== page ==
The book is very well written. It feels like a novel, where every chapter follows the main story arc but talks about something different each time, with great insight on yet another topic. The stories are very engaging, often witty and humorous. I read through more than half of the book carefree, simply enjoying the great prose and Lefèvre's literary skill - before I realized that Livermore has been giving me timelessly precious advice all throughout, and that I need to pay more attention.
I will read this book again. I will take notes again. I don't want to miss anything.
In conclusion, I highly recommend this book to anyone who is interested in the stock or commodities markets. It is enjoyable and entertaining, and it is eye-opening and insightful. It can be read simply as a collection of intriguing stories, or as an "investment bible" with much advice that is still applicable today. While the rules of the exchanges and the amount of money that flows through them have changed, the people trying to beat the market haven't.
+ beautiful literary prose
+ intriguing, engaging, witty stories
+ lots and lots of investment advice that still holds true today (80+ years later!)
+ many examples of historical events that have and will continue to repeat themselves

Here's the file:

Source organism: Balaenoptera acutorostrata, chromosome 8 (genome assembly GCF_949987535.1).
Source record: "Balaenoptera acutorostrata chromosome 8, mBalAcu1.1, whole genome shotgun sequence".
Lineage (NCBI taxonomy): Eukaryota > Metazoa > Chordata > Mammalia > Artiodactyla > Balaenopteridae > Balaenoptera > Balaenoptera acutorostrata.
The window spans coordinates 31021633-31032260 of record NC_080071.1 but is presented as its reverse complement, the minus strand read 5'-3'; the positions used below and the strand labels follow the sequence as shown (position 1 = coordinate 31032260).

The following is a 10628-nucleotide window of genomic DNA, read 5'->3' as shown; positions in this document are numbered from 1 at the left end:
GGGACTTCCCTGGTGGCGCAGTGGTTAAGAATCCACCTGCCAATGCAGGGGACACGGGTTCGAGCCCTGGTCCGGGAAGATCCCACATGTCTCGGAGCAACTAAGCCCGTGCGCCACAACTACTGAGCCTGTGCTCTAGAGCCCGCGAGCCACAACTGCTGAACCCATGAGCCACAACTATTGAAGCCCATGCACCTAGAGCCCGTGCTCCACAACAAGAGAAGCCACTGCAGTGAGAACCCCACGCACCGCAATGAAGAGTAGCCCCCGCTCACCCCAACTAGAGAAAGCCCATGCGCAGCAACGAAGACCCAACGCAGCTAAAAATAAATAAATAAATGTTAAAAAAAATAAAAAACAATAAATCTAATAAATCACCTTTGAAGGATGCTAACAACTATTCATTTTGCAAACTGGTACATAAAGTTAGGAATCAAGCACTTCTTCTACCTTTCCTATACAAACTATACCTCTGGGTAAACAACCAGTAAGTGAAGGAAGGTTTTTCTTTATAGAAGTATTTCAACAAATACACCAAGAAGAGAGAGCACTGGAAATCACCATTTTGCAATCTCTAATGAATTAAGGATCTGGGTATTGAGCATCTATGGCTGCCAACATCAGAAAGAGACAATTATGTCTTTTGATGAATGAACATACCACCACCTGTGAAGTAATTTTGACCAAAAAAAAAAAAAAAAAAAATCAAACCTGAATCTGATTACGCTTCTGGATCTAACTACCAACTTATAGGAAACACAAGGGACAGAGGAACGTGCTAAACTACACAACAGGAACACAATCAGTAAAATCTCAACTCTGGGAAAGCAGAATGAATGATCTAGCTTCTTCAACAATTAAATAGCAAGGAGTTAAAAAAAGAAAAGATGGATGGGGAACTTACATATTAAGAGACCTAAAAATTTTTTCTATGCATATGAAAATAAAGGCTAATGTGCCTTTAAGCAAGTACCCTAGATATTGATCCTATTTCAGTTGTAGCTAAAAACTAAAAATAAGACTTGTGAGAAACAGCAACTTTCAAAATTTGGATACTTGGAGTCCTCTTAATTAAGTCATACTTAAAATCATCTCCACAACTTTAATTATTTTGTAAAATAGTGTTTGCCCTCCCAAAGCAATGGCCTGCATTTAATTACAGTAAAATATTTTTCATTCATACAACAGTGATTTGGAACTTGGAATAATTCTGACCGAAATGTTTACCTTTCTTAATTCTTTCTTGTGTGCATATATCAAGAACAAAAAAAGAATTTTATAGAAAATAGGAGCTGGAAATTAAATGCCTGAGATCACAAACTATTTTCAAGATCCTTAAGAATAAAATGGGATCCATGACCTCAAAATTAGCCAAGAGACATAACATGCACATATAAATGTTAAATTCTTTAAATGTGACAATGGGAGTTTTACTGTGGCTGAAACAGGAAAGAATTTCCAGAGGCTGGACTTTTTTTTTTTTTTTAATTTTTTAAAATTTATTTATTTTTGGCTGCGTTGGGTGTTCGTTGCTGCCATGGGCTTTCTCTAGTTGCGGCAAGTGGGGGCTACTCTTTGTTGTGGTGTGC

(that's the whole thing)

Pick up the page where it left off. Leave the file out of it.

+ great as either a low-key bed-time book or as a serious stock/commodity investment and speculation guide
+ each chapter talks about something new, making it easy to read the book over time without losing track of the main story
- first published in 1923 - so keep in mind that, of course, some things are outdated (i.e. certain rules and practices are in place now that weren't then, the amount of money has increased to a point where stock price manipulation is not as easy, etc.) - but treat this as a history lesson
- probably needs to be read more than once (but is that really a con?) for the investment advice
Top reviews from other countries
The author displayed excellent knowledge of the stock market and those elements of the book were insightful. It was rather humorous in places and I did find myself smiling at some passages.
This is not a guide to the stock market so do not pick this book up with the hope of becoming a trader.